Friday Faves: Fall Planning

Never mind that it is literally 96 degrees as I type this. School is back in session, Labor Day has come and gone, and the calendar is flipped to the ninth month of the year. The official date of the autumnal equinox isn’t until September 23, but for all intents and purposes, fall is upon us. With the impending season change, it is time for me to kick aside the laxness that characterizes some of my habits throughout the summer months.

During the summer, we do minimal school, entertain more, and eat a hefty amount of birthday cake, as all 7 of our immediate family members celebrate birthdays during the four months between the end of school and it’s start. Family reunions, entertaining, eating out, sleeping in (if you consider 6 sleeping in) and a general relaxed approach to life has giving way to a more structured schedule.

In fact, I am far more motivated to resets, goal setting, and re-examining my whys and wherefores as September begins than I ever have been on January 1st. I never really pondered deeply why I am more motivated for kicking into high gear and resets in September while feeling militantly opposed to making changes in January, but Rachel recently wrote about her similar tendency, and it felt good to hear from a kindred spirit on the matter:

So, what to do with September, especially if one is a Southerner (possibly a Californian)? If one can ignore the protracted grasp of summer, like scorched gardens contrasted with tropical storms, and pools and lake swimming areas prematurely closing while the Costco parking lot appears as an undulating asphalt mirage, it’s a great time to do great things. Really, it is – stay with me….

September is the perfect opportunity to get ahead of the Holiday game, and to start a New Year without the burden of the Holidays on top of it all. And do most of it in the singular bliss of air-conditioning. I wrote a long while back about my New Year’s calendar not even starting until February. That worked better for my family than trying to cram our whole life plan into January, but it was still not entirely user-friendly for us and usually ended in unmet goals and a lot of aggravation. So, against my nature (rebel, though true to form, according to this model, I resent the label), I convinced myself that it was my idea to move the annual reset back to September 1.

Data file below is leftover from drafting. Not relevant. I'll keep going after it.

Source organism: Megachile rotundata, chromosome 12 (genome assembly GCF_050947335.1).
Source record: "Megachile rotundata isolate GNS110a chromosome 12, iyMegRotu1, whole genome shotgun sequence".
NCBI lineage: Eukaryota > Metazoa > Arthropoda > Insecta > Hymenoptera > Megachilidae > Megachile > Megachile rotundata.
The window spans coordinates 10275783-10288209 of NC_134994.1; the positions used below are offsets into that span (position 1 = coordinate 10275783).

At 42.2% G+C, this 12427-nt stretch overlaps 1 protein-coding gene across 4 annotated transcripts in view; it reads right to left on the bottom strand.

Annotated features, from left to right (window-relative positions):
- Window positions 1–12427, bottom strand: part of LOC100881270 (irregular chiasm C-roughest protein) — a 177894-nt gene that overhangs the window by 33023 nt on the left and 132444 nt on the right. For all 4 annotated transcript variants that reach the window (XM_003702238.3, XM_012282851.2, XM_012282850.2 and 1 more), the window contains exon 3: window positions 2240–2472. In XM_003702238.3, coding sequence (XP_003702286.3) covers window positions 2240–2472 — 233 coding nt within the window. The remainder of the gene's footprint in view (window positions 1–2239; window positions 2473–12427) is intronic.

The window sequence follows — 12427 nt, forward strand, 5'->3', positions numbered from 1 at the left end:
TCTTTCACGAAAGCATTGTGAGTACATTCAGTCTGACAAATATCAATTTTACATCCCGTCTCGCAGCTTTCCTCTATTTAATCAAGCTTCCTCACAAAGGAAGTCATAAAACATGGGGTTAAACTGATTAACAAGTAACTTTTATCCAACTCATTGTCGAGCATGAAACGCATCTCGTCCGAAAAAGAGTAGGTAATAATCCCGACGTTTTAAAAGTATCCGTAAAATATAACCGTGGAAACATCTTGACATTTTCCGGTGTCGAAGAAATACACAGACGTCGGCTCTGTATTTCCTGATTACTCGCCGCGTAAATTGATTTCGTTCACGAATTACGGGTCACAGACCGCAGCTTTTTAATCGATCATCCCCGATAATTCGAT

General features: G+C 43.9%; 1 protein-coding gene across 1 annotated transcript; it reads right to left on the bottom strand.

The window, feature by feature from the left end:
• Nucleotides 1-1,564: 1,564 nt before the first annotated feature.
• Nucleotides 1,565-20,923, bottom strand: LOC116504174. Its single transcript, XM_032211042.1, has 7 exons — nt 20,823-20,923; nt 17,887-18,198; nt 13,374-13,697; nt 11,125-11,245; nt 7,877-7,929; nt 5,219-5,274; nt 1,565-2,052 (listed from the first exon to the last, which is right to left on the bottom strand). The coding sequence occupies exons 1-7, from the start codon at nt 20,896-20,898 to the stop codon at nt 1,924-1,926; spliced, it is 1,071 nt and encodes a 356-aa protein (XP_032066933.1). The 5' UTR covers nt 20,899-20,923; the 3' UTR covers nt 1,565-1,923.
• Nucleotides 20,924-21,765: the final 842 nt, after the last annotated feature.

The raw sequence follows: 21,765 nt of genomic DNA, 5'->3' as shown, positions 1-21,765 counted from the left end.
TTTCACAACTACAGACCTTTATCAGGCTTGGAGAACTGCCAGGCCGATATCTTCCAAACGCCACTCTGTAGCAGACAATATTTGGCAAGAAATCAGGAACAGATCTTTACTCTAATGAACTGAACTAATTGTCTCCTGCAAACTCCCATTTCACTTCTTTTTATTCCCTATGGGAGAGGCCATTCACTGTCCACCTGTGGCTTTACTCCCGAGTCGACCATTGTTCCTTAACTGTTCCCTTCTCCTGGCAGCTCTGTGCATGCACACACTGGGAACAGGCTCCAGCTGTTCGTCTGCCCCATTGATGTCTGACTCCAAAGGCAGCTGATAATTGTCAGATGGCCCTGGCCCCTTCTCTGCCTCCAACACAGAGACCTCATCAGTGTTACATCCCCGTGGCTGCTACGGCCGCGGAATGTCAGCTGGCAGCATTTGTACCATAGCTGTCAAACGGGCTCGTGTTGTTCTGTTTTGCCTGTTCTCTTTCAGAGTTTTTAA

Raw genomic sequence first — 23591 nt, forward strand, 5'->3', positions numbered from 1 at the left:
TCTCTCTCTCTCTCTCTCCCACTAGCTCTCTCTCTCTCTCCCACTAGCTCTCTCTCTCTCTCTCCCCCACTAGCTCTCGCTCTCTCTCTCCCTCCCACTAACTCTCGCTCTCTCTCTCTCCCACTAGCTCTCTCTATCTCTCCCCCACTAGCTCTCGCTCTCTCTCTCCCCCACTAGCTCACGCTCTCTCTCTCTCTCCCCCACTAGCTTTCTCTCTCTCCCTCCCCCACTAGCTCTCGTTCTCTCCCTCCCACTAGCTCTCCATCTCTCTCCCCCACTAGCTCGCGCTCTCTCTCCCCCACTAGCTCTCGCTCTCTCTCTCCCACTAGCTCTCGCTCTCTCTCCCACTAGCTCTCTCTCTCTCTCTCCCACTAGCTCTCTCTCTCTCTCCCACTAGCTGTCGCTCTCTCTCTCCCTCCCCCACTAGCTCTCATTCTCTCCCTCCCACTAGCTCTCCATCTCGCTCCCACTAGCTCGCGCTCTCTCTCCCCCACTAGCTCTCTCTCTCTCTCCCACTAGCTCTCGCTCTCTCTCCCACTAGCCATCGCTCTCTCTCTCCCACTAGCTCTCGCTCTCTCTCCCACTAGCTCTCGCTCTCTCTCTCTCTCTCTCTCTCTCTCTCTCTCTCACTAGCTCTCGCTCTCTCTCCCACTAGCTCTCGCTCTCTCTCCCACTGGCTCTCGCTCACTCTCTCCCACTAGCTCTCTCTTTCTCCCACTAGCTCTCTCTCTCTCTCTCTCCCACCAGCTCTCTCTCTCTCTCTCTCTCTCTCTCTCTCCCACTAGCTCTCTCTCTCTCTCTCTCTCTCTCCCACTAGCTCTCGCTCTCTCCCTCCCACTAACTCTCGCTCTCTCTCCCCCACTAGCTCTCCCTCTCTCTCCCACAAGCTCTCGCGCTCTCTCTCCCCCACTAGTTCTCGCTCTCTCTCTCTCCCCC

My brain wants to already have accomplished and had my goals well under way by January 1, so Rachel’s post spoke to me. So here are some of the favorite things I have been anticipating and lining up over the past week:

  • Organizing the reading queue based on genre (Christian, fiction, nonfiction, etc)
  • More detailed menu planning for al three meals
  • Purchased the HASfit 30-day muscle building plan to supplement the HIIT training I do with my husband
  • Making a targeted but flexible daily schedule for myself and the kids for the days when they are at home
  • Strategically setting goals for all the areas that I have let lax over the long summer months
  • Resuming gratitude journaling because there’s something about mindful gratitude that enlarges the soul
  • Exploring the range of recipes I can cook up using the apples, pears, and figs which will soon be in season
  • Begin holdiday shopping in September rather than late October (aspirational)

Those are just a few of the plans and goals I have set as our family transitions from the lazy days of summer to the busy days of fall. Never mind that it’s 96 degrees out.

What are some of your transitions as fall begins?

 

 

 

 

Friday Faves: A Bibliophile’s Hurricane Necessities

Happy Friday, all!

Gonna keep this one short and sweet since those of us on the southern half of the peninsula are supposed to be super busy right now scurrying about, filling the coffers at Home Depot and Lowe’s.